Only by standing together can we ensure the horrors of the past never visit our front door again, writes Joyce McMillan
The first weekend in August and Edinburgh begins to fill to capacity with visitors and artists, as the Edinburgh International Festival and Fringe explode into life, this year celebrating their 70th anniversaries. The Festival was famously founded, of course, to help heal the wounds of a Europe devastated by war.
The international quality of the first programme in 1947 – which featured an emotional reunion between the Vienna Philharmonic Orchestra and their conductor Bruno Walter, who had had to flee to the United States during the war – stood as a symbol of hope for a period of peace, stability, and spiritual renewal, after years of devastating conflict. And still today – with 58 countries represented on the Fringe alone – the Festival honours the idea of a city and a nation reaching out to “embrace the world”, in the words of the Festival’s founding Lord Provost, Sir John Falconer.
The first weekend in August also carries another significance, though, and one of which we’ve been forcefully reminded this week. It was 103 years ago today that Britain declared war on Germany and its allies, marking the beginning of that generation of conflict, between 1914 and 1945, that still often shapes the world we live in today. And although we have become used to regarding that 1947 dream of postwar peace-building in western Europe as one of the world’s great success stories, I could not help being struck, as I watched this week’s centenary commemorations of the terrible battle of Passchendaele, by how little real reconciliation there has been, in these core representations of recent British history; how little effort to move on, psychologically, from the pattern of alliances and hostilities, of “us” and “them”, that prevailed during those conflicts.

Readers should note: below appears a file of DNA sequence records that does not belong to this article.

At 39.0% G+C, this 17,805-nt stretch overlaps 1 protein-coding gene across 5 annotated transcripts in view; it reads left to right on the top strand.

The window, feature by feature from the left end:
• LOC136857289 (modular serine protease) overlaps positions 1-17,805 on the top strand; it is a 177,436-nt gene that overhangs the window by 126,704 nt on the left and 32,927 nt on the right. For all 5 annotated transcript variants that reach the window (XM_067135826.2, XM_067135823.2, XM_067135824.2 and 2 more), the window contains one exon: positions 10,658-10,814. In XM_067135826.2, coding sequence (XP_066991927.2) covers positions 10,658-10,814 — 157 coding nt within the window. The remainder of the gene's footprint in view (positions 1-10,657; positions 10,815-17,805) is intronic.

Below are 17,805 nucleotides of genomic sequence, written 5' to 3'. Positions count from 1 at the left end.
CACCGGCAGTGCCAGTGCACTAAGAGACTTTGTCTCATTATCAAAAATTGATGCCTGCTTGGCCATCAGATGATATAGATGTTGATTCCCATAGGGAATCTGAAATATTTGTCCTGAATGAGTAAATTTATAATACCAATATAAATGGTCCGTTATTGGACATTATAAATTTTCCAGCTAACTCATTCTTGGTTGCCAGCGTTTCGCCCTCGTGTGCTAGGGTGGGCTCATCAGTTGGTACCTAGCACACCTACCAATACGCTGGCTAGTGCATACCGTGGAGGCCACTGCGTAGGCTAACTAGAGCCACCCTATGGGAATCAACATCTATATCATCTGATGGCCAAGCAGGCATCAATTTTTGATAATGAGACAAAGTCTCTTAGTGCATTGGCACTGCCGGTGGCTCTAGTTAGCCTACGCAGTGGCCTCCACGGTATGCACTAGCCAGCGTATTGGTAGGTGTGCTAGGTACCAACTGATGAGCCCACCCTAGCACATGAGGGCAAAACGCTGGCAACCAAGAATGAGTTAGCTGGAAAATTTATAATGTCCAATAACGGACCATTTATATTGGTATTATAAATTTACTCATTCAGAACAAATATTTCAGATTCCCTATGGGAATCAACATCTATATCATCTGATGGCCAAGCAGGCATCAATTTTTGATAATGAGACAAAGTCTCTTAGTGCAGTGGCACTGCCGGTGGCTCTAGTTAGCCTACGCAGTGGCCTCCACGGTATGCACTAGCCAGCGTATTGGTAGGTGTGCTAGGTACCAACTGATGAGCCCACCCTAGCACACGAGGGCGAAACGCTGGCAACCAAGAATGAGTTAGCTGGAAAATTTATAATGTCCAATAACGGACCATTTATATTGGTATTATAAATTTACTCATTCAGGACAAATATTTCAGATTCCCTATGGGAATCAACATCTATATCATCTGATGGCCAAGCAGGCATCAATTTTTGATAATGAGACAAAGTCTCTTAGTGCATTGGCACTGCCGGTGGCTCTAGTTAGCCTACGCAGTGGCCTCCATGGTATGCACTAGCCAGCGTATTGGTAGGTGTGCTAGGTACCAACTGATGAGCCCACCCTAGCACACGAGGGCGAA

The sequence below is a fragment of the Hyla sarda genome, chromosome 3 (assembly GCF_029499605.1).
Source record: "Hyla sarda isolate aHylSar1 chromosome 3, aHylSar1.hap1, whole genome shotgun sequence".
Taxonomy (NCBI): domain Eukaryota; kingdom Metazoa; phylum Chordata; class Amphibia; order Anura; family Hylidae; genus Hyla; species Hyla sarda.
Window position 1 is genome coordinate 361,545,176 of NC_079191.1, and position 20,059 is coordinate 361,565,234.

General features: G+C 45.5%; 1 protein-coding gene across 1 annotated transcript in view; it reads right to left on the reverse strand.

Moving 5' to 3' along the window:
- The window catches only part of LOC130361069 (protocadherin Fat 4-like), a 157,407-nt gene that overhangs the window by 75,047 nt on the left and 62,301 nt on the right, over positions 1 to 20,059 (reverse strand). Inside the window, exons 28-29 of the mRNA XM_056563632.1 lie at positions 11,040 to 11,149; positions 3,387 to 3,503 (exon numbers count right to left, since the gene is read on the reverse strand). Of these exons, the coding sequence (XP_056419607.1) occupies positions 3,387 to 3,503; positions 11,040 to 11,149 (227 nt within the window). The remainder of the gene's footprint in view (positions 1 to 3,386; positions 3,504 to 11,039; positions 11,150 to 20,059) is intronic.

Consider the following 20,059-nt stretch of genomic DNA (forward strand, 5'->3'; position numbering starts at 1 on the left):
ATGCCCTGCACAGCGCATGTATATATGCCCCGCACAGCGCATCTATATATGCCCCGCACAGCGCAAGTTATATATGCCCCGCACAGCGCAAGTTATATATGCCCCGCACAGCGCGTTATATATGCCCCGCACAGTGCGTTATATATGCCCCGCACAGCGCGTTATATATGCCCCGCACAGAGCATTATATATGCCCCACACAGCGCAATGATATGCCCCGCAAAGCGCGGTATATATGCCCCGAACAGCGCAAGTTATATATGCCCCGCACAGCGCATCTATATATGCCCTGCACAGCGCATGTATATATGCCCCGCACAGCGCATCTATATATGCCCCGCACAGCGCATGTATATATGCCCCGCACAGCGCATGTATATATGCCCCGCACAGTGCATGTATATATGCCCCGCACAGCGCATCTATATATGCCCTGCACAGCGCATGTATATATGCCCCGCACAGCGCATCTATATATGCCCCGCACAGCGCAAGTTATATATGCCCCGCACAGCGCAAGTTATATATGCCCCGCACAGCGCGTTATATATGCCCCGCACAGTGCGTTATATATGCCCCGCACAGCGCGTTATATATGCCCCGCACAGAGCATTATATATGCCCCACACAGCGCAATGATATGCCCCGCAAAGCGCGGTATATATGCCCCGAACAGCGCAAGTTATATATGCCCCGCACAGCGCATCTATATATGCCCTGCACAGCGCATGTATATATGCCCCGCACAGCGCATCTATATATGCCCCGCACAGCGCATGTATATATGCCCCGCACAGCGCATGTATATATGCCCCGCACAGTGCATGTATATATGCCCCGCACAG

So at events like this week’s Passchendaele ceremony, those who represent the UK – Prince Charles, Prince William, Theresa May – stand shoulder to shoulder with the representatives of “plucky little Belgium”, the country we finally went to war to defend; but in the rhetoric and ritual at the Menin Gate, there is almost no mention of Germany, our ally for the last two generations, whose soldiers also died in their hundreds of thousands in the mud of Passchendaele.
The royal party laid wreaths at the graves of four German soldiers buried with the British near Ypres, and some translated words from the diary of a German soldier were read out; but Germany itself – its President, its Chancellor, its language – was strikingly absent.
By the same token, each November on Armistice Day, our leading royalty and politicians stand together at the Cenotaph with representatives from across the Commonwealth; but there is no wreath laid, in the presence of the Queen, on behalf of Germany, or France, or any of our closest European neighbours except Ireland, which in 1914-18 was still part of the UK.